• Regulatory Standards Bill (David Seymour)
  • Human Rights (Disability Assist Dogs Non-Discrimination) Amendment Bill (Ricardo Menéndez March)

The first two - tax cuts and shitter laws - will fail at first reading. The third should at least get to select committee, if not further.

There were only 52 bills in ballot today, which means a lot of MPs are still slacking. If anyone needs any ideas, there's a whole website full of them right here.

Protecting journalists

Back in 2014, the police raided and searched journalist Nicky Hager's home over his book Dirty Politics, seizing his journalistic work in an effort to identify his sources to please their political masters in the National party. The raid - and much of the police's related investigative work - was later ruled to be illegal, with a judge ruling that police had deceived the court by omission by failing to inform the judge issuing the search warrant that Hager was a journalist and the information sought was journalistic work-product. The police ended up paying substantial damages. Now, Labour MP Louisa Wall has a bill in the ballot to stop such an abuse of power from happening ever again.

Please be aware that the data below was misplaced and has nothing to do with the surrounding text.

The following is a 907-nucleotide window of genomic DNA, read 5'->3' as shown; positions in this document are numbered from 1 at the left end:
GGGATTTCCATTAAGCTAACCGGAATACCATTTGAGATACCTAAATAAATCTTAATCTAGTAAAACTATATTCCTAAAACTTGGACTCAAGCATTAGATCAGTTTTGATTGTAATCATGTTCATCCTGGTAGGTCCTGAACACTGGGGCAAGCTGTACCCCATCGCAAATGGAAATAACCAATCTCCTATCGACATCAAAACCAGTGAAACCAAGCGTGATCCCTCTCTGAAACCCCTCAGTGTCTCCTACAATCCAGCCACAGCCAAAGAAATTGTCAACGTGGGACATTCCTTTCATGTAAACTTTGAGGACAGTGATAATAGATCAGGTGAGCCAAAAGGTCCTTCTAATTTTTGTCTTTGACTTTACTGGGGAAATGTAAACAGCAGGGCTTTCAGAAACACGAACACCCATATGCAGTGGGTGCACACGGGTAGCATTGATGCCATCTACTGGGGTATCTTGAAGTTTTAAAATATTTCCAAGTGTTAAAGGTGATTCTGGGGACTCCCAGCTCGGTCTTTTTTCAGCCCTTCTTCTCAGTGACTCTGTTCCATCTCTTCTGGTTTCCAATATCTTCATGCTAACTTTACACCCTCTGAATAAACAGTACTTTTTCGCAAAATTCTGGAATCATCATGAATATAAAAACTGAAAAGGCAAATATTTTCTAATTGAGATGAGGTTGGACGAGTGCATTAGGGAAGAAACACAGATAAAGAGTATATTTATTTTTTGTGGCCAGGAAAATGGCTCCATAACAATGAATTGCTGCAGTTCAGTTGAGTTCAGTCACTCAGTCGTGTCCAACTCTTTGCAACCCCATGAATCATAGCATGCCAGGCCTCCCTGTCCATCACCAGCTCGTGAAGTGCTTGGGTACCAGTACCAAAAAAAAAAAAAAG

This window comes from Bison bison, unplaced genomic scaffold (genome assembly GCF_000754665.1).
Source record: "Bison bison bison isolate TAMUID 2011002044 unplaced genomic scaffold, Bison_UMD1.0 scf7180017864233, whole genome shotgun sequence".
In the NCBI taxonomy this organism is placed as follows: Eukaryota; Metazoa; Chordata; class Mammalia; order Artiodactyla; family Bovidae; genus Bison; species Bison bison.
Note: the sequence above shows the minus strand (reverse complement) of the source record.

The Protection of Journalists’ Sources Bill would firstly modify the Evidence Act so that investigative journalists as well as beat reporters would be explicitly protected from being quizzed in court about their sources. Secondly, it would make numerous changes to the Search and Surveillance Act to impose procedural safeguards for journalists, requiring warrants and production orders against them or which attempt to identify their sources to be issued by judges, explicitly requiring police to inform judges when they target journalists or sources, and requiring journalists to be notified of any production order (e.g. for phone, bank or travel records) against them or their sources so it can be challenged. It would also impose a general duty on everyone exercising powers under the Search and Surveillance Act, from judges and issuing officers down to the plods enforcing a search warrant to protect journalistic privilege. All of which creates opportunities for an invasion of privilege to be challenged and overturned.